Covenants are binding agreements or promises to do or not do something. Residential and commercial leases contain many covenants. Freehold property titles of both residential houses and commercial premises may also contain covenants.
What constitutes a breach of covenant?
A landlord might claim a breach of covenant if a tenant alters a flat or shop without permission, or sublets part, or uses it for something which is not allowed, or does not keep it in good repair. The landlord might claim an injunction that the tenant does what he agreed, or stops doing what the agreement forbids him to do. There might be a claim for damages as well. Or the landlord might claim that the breach is so serious that the tenant should lose the lease. A wise tenant, if he does not admit the breach and agree to put it right, should get legal advice quickly.
The most common arguments with freehold property are about breach of “restrictive” covenants. These restrict the use of land, e.g. residential only, or only 2 houses may be built, or an area of land cannot be built on. Who has the right to enforce the covenant is often complicated, something on which specialist legal advice is needed. A special court, the Lands Chamber of the Upper Tribunal, has the power to relax or release restrictive covenants which have been agreed.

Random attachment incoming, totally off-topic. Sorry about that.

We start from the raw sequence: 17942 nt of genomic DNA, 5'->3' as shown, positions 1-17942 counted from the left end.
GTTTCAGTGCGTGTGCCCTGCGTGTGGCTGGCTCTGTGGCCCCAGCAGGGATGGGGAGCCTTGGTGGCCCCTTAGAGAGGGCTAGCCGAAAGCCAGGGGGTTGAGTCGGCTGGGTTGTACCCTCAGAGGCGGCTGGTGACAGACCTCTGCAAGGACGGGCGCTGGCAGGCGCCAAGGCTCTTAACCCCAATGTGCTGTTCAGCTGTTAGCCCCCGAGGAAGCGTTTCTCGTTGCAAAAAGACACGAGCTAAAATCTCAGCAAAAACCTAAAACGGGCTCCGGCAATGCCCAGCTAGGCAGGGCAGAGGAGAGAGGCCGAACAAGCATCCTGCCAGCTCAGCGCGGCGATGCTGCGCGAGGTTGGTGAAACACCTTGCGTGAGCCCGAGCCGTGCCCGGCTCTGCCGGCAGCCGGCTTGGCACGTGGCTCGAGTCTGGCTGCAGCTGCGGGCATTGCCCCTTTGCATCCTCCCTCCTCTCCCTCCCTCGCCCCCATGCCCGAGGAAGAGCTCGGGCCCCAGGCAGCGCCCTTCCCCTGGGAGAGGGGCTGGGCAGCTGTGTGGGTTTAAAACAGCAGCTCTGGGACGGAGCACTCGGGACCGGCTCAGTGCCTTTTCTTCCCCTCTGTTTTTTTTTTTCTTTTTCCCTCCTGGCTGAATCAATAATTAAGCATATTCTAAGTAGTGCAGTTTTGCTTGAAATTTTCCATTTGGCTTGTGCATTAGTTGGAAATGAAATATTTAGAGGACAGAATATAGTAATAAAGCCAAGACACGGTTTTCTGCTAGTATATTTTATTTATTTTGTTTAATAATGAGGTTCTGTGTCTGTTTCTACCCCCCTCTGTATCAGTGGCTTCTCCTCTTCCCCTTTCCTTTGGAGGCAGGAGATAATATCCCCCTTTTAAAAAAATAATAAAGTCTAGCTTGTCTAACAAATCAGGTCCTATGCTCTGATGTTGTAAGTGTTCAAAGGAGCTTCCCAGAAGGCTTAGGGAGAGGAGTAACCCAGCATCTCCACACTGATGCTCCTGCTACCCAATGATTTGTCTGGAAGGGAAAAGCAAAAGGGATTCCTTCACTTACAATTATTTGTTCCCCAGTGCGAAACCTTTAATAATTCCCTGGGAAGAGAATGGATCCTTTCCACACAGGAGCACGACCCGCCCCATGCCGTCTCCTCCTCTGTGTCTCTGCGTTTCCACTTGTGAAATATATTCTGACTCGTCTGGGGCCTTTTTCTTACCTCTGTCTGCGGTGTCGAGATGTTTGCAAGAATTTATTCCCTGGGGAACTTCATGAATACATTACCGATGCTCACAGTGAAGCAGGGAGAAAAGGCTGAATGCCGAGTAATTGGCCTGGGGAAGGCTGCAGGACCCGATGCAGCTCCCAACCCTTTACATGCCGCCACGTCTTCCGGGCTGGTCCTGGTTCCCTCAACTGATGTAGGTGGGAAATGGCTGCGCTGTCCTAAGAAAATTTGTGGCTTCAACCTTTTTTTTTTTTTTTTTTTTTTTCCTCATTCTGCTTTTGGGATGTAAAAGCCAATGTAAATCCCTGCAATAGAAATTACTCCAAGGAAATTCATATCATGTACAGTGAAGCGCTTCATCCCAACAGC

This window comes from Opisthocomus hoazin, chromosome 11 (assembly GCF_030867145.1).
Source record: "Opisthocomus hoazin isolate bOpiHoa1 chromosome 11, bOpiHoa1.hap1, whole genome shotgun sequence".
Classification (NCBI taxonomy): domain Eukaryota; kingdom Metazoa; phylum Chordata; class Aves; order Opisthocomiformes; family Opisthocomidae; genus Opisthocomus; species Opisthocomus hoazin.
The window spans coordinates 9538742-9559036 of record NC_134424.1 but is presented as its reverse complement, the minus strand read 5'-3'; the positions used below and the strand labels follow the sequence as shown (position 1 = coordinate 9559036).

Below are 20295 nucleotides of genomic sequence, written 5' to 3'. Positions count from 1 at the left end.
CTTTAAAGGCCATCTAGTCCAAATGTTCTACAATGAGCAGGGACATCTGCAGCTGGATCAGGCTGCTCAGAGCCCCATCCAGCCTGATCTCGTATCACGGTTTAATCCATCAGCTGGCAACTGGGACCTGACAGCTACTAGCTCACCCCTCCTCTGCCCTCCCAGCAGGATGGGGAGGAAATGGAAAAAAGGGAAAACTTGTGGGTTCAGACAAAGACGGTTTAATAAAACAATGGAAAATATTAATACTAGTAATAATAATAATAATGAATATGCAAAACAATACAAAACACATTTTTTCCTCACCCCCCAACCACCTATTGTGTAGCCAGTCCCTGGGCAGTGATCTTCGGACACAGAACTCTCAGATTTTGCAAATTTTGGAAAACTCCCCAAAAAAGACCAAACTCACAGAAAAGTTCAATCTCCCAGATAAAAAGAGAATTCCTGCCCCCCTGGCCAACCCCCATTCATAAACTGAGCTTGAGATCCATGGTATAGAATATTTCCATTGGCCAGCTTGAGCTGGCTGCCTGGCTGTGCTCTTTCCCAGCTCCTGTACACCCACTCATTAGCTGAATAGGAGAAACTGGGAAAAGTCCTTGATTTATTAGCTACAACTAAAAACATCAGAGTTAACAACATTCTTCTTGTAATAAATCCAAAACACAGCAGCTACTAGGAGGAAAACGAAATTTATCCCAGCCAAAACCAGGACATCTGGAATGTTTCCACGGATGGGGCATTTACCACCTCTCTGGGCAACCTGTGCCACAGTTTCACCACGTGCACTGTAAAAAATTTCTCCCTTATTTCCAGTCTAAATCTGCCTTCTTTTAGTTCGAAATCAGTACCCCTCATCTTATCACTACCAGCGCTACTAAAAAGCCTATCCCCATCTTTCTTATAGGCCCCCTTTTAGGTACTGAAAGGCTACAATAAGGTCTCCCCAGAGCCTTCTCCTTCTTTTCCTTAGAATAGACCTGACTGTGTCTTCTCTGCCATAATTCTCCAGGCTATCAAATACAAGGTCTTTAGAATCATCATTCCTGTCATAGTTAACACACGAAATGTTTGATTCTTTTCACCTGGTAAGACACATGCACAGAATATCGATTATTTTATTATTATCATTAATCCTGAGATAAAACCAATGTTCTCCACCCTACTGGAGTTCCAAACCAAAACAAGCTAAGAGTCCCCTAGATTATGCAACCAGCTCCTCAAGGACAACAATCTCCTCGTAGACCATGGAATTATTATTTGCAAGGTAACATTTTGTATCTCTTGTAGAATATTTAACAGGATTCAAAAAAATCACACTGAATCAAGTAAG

Breach of covenant remedies.
If letters don’t solve the problem a claim will start with the “claimant” filing a Claim Form at court. This summarises what he/she wants in a couple of sentences and a solicitor usually does this. The claim is explained fully in “Particulars of Claim” which a specialist property barrister writes, with the information and documents you provide.
The usual remedies are a declaration declaring the legal rights, an injunction to permanently forbid the breach and/or and damages. The court sometimes, even though there is a breach, does not make an injunction to put it right but instead awards damages.
To instruct one of our team of experienced property barristers, read our simple step-by-step guide, then get in touch with the clerks in our central Brighton office who will be able to advise you on who can best help you with your case.